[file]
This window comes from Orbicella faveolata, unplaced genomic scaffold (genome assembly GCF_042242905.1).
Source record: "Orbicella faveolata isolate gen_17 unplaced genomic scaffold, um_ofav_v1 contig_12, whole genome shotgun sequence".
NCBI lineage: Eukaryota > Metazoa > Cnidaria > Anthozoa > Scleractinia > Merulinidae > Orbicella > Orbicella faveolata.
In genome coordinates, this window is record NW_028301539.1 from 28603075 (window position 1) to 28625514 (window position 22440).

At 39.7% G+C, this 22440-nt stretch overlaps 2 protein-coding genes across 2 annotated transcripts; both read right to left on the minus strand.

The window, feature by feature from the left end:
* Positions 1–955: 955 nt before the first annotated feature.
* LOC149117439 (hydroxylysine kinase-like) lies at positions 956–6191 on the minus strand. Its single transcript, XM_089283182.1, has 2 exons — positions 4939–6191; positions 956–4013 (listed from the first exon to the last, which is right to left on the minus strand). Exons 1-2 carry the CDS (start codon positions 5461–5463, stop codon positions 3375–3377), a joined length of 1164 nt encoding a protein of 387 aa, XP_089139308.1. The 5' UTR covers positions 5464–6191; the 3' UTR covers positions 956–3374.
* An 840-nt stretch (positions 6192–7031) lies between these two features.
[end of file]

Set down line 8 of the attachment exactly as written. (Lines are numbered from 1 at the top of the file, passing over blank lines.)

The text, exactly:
* LOC149117439 (hydroxylysine kinase-like) lies at positions 956–6191 on the minus strand. Its single transcript, XM_089283182.1, has 2 exons — positions 4939–6191; positions 956–4013 (listed from the first exon to the last, which is right to left on the minus strand). Exons 1-2 carry the CDS (start codon positions 5461–5463, stop codon positions 3375–3377), a joined length of 1164 nt encoding a protein of 387 aa, XP_089139308.1. The 5' UTR covers positions 5464–6191; the 3' UTR covers positions 956–3374.